These situations usually (but not always) arise where there is no valid Will. In these situations, a key consideration is to preserve the estate so that, pending the resolution of the dispute, the value of the estate can be realised in full and held securely.
In these situations, it may be possible to obtain a grant ad colligenda bona. This grant, which means “collecting the goods”, confers authority upon a temporary administrator to realise the assets of the estate. Critically, there is no requirement to prove the existence or otherwise of a Will. The temporary administrator may then collect the assets of the estate, and has the power to sell any property, but can do nothing else until a full grant is made. This can be extremely useful where, for example, a property needs to be sold. Just like a full grant of representation, any inheritance tax due must be settled before the grant can be issued.
As the grant is one of administration, any interested party may apply to be appointed, including a professional. In a contentious dispute, this may be the preferred option, as the professional must adopt an objective neutral approach to the administration quite separate to the contentious litigation.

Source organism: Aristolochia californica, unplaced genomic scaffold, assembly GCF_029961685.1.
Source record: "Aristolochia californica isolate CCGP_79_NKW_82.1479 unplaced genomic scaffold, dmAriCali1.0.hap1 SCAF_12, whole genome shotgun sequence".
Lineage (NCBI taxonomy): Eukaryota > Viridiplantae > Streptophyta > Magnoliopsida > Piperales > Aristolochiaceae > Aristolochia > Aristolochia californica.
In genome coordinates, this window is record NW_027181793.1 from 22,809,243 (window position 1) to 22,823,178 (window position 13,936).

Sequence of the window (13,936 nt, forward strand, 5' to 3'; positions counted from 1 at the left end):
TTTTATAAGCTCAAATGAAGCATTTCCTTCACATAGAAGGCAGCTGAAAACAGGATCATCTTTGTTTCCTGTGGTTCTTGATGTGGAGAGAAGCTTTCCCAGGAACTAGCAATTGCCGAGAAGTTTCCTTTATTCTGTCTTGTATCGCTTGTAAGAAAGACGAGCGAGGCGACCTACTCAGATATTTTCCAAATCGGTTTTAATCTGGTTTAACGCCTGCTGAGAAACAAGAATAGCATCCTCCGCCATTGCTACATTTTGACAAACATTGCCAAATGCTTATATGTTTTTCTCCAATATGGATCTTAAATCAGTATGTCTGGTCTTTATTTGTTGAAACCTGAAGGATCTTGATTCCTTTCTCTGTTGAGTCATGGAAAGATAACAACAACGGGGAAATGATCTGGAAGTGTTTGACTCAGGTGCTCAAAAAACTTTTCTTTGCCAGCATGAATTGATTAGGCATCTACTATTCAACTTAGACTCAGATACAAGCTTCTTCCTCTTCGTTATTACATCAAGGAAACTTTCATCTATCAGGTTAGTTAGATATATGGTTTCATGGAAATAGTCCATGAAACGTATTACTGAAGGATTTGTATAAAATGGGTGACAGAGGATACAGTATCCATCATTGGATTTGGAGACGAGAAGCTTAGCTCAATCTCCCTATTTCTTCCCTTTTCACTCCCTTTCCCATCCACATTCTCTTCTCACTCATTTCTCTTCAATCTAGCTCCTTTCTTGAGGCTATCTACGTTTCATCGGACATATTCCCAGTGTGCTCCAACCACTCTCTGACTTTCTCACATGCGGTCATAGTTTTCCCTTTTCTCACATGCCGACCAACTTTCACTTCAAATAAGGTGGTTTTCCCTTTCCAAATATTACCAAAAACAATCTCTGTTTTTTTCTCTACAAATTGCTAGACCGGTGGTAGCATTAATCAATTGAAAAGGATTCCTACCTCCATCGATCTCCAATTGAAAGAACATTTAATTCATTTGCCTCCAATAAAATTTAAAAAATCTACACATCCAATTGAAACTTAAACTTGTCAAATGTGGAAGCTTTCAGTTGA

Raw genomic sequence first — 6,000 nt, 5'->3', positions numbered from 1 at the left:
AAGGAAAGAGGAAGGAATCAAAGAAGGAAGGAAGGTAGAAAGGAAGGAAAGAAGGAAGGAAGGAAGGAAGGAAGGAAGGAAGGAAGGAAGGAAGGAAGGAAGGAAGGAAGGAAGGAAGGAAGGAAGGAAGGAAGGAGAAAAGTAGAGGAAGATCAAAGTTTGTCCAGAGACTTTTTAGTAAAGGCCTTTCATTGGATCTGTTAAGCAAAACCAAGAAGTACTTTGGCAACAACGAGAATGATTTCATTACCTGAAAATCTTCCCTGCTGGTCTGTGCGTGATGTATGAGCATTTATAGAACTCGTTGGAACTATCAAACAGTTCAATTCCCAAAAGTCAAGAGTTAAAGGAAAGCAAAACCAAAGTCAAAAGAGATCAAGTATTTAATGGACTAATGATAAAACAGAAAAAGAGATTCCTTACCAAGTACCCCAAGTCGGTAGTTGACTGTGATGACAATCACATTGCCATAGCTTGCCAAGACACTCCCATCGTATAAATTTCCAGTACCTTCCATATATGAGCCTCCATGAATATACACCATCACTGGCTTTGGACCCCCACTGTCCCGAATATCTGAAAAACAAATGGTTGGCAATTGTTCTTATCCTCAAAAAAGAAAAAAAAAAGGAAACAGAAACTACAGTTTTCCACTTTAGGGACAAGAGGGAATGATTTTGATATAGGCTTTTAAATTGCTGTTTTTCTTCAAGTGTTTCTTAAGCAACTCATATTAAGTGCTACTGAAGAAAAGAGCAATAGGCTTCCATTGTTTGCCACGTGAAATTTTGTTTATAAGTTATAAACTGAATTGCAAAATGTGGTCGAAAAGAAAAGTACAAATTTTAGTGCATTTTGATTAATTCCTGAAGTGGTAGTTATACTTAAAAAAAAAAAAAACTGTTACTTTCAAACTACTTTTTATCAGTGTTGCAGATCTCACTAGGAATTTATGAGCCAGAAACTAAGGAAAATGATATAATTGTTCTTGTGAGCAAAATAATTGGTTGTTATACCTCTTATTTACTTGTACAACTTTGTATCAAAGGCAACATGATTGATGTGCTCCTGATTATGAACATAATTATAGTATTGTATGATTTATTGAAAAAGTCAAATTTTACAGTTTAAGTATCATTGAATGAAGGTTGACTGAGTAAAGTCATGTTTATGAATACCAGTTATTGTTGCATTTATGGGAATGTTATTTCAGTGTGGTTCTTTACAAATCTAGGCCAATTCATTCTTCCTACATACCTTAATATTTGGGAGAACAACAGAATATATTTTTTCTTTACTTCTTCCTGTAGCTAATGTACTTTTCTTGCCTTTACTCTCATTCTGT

Because it is reserved for unusual situations, the process can be complicated. It consists of submitting sworn affidavits and an application to the Probate Registry, who will review the application to check its suitability. Assuming it is granted and the tax settled, a special probate oath is sworn and the grant then issues. Once the purpose of the grant is fulfilled, (i.e. the assets are collected in) the administration pauses, and can only be resumed once a full grant is issued. Any money collected must be held by the administrator, and not distributed. If a solicitor is acting, the funds will be held on their client account. Administrators must be careful not to exceed the limits of the grant, as they could be held personally liable for any financial consequences of acting beyond their powers.
Further steps will then be necessary to establish who is entitled to benefit from the estate, if the position is unclear or disputed.